George had played tennis for seventy years, four times a week, two hours per session, up until he had a stroke. If he had taken up Qigong or Tai Chi six months prior, perhaps the stroke may not have happened. There are ten risk factors that are associated with 90% of the risk of stroke: high blood pressure, smoking, poor diet, abdominal obesity, physical inactivity, above-normal lipids or fats, type-2 diabetes, alcohol intake, stress and depression, and heart disorders. George had only one of these, being depression, and Qigong and Tai chi are effective in helping people with depression. Nevertheless, the fact is that the doctors do not know what caused George’s stroke.

Qigong works well in treating stroke survivors and those with other medical conditions primarily because the movements are slow and relaxed; it is not just the deliberate rhythmic breathing, as many people are led to believe. If one only does deliberate rhythmic breathing in static postures, whether it be standing, sitting or lying down, then there is almost no beneficial effect for medical problems. The key to medical benefits is in Qigong’s slow movements accompanied by a relaxed state. With hundreds of styles of Qigong and over two thousand exercises, they can be categorized as healing ( sometimes called medical ), meditative and martial Qigong. The medical benefits of healing Qigong vary considerably, so for a stroke survivor there is little point in practising some of them. Examples include the exercise that resembles drawing a bow and arrow to the left and to the right while in a shoulder-width stance, the static horse stance while intermittently slowly punching the fists forward, and thirdly the exercise with all of the body’s weight on the back foot while repeatedly bending forward touching the front toes and returning to the upright position. These exercises will not work for stroke survivors, doing nothing to improve balance or to alleviate other medical conditions such as stiffness in hips and legs, needles of pain around the eye, swallowing difficulties, etc.

The movements of Qigong are effective in improving both intrinsic motor control and functional status. They increase aerobic capacity and sensorimotor function, and improve the timing of muscle activation and strength, cardio respiratory fitness, mobility, coordination, balance and importantly one’s circulation. They also calm the mind. Qigong has a favourable effect on the prevention of recurrent stroke and cardiovascular events.

Qigong training offers four distinct advantages in the rehabilitation of stroke survivors. Firstly, it involves the performance of movements that are required for everyday living, such as walking and reaching. The movements in Twelve Wonders Qigong and Nine Heavens Qigong involve shifting weight, leaning in different directions and reaching. Secondly, they are easy to perform, so almost anyone can do them. Thirdly, Qigong exercises elicit no cardiovascular stress. And fourthly, they consume a minimal amount of energy which is ideal given that post-stroke subjects expend considerably more energy than their healthy counterparts for even the most common household tasks such as vacuuming and making one’s bed.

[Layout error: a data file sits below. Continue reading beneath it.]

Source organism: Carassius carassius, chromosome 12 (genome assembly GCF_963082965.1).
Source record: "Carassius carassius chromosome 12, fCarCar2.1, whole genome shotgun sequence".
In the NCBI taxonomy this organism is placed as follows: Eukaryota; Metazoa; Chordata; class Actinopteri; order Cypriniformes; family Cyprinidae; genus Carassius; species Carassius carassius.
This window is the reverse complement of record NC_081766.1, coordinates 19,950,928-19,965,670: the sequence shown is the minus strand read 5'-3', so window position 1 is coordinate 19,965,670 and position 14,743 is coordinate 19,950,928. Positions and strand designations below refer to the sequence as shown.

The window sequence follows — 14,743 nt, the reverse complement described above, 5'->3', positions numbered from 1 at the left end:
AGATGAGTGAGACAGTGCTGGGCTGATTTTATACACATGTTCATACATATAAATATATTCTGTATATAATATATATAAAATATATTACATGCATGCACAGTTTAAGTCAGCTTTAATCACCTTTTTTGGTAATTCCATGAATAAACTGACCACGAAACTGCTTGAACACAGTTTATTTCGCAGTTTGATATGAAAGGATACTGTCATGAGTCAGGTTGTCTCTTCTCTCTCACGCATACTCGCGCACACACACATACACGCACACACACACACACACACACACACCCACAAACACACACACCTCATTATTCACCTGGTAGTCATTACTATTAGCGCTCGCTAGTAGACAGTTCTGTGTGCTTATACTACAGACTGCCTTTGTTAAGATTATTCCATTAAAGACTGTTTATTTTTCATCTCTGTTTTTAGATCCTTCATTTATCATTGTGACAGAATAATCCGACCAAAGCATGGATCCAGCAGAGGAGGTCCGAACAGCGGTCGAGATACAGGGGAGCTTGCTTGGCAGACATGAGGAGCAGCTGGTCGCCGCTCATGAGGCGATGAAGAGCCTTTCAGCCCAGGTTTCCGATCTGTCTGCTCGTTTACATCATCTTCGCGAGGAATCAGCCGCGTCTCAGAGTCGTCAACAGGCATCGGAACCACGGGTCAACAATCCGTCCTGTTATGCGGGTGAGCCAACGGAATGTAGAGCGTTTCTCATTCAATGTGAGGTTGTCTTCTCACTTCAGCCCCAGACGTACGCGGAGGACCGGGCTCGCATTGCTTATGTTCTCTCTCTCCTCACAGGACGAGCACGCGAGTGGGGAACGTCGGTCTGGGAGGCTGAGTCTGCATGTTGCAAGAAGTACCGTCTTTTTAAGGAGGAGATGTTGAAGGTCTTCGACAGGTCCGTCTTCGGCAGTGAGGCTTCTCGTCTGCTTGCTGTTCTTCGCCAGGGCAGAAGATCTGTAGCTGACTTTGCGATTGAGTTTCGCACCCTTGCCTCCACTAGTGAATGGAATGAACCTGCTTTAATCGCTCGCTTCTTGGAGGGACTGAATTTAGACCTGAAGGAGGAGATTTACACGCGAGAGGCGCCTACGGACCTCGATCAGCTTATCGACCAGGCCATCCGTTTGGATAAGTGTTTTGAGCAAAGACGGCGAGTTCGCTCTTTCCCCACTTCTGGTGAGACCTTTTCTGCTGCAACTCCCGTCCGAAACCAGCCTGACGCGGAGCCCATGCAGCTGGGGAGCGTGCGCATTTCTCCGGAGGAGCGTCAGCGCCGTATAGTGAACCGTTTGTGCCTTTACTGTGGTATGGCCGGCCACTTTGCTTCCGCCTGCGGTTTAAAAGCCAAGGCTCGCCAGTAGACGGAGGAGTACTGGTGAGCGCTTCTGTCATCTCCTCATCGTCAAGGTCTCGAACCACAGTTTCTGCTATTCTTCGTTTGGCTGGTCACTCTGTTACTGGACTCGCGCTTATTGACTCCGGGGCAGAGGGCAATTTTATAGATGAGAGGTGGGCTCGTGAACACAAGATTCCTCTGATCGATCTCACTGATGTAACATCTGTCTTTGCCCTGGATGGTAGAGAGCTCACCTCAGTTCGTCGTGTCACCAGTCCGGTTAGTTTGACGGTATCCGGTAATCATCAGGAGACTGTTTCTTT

Each year there are about 60,000 Australians who suffer a stroke, and it is the second most common cause of death after coronary heart disease. Statistics show that following their first-ever stroke, one in five people die within one month and one in three people die within a year. 150,000 people in America die each year from stroke, out of 700,000 people who suffer a stroke, making it the number three cause of death after heart disease and cancer. Furthermore, stroke occurs in people of all age groups; nearly 20% of all strokes occur in people under 55 years old, and more than half of the men and women aged under 65 who have a stroke die within 8 years. It can occur before birth, when the foetus is still in the womb. About 87% of stroke survivors are confined to their home, most with a disability. And close to 40% of stroke survivors have a second stroke within five years, the highest risk period being the first few months; a repeat stroke is more devastating than the first.

These are frightening statistics*, but according to medical studies 90% of stroke risk factors are preventable through lifestyle changes. Quitting smoking and eating more fish and fruit are linked to the greatest reduction in the risk of stroke. High blood pressure is the most significant risk factor, and Tai Chi and Qigong have been shown to be effective in treating this. Tai Chi and Qigong are also effective for type-2 diabetes and stress, and are beneficial in treating heart disorder such as irregular heart beat, all of which are risk factors for stroke. Abdominal obesity can be reduced within two years of Tai chi and Qigong practice. The Twelve Wonders Qigong and Nine Heavens Qigong learnt by George are suitable for people of all ages and fitness levels: the infirm become healthy and the strong become stronger.